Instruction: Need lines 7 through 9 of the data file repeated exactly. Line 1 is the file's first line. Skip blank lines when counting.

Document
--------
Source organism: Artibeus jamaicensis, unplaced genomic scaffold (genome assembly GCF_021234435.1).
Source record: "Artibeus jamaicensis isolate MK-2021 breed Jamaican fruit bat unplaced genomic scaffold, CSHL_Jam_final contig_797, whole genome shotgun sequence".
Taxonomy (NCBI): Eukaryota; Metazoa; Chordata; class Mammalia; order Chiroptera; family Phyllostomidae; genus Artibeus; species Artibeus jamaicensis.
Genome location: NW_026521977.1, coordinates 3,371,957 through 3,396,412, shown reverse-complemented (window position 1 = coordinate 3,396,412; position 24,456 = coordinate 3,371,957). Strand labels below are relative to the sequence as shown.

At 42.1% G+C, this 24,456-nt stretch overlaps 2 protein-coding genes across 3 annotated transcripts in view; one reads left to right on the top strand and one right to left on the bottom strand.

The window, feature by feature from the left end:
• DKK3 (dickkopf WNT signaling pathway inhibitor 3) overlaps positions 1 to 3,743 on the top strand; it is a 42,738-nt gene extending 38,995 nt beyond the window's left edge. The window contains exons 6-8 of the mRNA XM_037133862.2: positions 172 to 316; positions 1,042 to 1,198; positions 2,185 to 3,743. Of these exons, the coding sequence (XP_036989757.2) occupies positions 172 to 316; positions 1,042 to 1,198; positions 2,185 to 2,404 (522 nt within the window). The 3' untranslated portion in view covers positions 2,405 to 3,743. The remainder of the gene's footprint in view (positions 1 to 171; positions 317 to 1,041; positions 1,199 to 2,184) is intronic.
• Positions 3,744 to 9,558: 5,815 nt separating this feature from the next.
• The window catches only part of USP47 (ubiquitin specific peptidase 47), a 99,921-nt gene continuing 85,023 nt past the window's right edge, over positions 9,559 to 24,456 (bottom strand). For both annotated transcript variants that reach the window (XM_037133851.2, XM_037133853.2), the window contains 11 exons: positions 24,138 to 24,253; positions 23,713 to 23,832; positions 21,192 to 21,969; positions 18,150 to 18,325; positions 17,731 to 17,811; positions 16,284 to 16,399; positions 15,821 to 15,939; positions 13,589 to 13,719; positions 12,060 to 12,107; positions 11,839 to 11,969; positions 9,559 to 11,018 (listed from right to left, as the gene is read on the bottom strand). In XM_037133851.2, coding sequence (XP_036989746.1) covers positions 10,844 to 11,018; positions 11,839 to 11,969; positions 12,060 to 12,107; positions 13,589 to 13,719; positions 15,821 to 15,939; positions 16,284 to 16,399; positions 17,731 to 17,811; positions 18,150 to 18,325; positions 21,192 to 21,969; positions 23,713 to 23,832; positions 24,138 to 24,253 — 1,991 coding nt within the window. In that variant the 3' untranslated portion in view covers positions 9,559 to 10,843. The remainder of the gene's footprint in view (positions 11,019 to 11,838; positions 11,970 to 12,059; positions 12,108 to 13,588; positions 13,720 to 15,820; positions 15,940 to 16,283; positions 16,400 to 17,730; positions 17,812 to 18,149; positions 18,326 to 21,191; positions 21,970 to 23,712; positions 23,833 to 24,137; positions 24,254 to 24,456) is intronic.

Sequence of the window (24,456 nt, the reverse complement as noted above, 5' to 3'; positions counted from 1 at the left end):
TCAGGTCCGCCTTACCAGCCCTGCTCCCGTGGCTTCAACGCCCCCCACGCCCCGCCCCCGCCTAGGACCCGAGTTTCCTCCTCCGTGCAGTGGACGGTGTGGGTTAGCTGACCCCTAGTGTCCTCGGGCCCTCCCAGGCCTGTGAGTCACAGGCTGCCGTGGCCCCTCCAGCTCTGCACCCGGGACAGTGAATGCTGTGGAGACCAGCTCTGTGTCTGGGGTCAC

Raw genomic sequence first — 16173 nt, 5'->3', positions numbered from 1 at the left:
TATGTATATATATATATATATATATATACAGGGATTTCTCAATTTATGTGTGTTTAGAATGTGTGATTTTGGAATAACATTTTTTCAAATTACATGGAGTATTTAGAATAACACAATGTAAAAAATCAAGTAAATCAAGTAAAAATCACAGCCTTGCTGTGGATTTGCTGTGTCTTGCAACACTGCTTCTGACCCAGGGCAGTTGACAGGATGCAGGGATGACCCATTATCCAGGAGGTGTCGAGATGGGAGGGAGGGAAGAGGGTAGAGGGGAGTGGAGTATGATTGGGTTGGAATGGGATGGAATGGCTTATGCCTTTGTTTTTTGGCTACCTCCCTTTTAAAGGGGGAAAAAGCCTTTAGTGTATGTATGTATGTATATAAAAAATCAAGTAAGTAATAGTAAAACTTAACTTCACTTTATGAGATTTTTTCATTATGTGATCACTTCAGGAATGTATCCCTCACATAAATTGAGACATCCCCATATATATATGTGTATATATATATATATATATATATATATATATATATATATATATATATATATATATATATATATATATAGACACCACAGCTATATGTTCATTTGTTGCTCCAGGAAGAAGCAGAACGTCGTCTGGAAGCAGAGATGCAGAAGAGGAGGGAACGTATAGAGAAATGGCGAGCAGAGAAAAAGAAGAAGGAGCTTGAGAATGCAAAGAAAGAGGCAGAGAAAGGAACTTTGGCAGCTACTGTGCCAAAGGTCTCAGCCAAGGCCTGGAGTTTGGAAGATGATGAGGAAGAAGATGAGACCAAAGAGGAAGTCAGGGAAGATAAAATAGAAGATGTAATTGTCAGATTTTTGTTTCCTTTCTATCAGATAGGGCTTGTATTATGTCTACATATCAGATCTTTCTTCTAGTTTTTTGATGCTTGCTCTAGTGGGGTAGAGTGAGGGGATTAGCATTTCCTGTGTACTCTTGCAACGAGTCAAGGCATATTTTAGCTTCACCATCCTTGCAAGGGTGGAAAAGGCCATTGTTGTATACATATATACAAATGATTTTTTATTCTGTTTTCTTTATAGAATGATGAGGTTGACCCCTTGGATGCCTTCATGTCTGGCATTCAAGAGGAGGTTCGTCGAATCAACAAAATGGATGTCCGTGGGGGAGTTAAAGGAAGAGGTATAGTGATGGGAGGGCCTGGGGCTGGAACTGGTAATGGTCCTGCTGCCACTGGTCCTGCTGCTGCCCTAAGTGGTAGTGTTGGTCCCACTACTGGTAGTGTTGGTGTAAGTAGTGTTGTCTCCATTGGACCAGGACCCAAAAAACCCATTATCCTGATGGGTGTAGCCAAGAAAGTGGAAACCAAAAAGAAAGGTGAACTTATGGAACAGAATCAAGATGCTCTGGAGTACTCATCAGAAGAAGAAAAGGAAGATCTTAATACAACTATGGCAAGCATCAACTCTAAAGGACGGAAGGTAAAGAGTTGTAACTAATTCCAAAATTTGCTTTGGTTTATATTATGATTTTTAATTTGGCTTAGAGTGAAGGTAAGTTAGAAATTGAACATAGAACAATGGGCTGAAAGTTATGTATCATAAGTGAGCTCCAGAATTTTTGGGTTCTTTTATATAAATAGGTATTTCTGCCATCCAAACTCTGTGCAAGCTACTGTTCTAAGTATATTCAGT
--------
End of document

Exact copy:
• DKK3 (dickkopf WNT signaling pathway inhibitor 3) overlaps positions 1 to 3,743 on the top strand; it is a 42,738-nt gene extending 38,995 nt beyond the window's left edge. The window contains exons 6-8 of the mRNA XM_037133862.2: positions 172 to 316; positions 1,042 to 1,198; positions 2,185 to 3,743. Of these exons, the coding sequence (XP_036989757.2) occupies positions 172 to 316; positions 1,042 to 1,198; positions 2,185 to 2,404 (522 nt within the window). The 3' untranslated portion in view covers positions 2,405 to 3,743. The remainder of the gene's footprint in view (positions 1 to 171; positions 317 to 1,041; positions 1,199 to 2,184) is intronic.
• Positions 3,744 to 9,558: 5,815 nt separating this feature from the next.
• The window catches only part of USP47 (ubiquitin specific peptidase 47), a 99,921-nt gene continuing 85,023 nt past the window's right edge, over positions 9,559 to 24,456 (bottom strand). For both annotated transcript variants that reach the window (XM_037133851.2, XM_037133853.2), the window contains 11 exons: positions 24,138 to 24,253; positions 23,713 to 23,832; positions 21,192 to 21,969; positions 18,150 to 18,325; positions 17,731 to 17,811; positions 16,284 to 16,399; positions 15,821 to 15,939; positions 13,589 to 13,719; positions 12,060 to 12,107; positions 11,839 to 11,969; positions 9,559 to 11,018 (listed from right to left, as the gene is read on the bottom strand). In XM_037133851.2, coding sequence (XP_036989746.1) covers positions 10,844 to 11,018; positions 11,839 to 11,969; positions 12,060 to 12,107; positions 13,589 to 13,719; positions 15,821 to 15,939; positions 16,284 to 16,399; positions 17,731 to 17,811; positions 18,150 to 18,325; positions 21,192 to 21,969; positions 23,713 to 23,832; positions 24,138 to 24,253 — 1,991 coding nt within the window. In that variant the 3' untranslated portion in view covers positions 9,559 to 10,843. The remainder of the gene's footprint in view (positions 11,019 to 11,838; positions 11,970 to 12,059; positions 12,108 to 13,588; positions 13,720 to 15,820; positions 15,940 to 16,283; positions 16,400 to 17,730; positions 17,812 to 18,149; positions 18,326 to 21,191; positions 21,970 to 23,712; positions 23,833 to 24,137; positions 24,254 to 24,456) is intronic.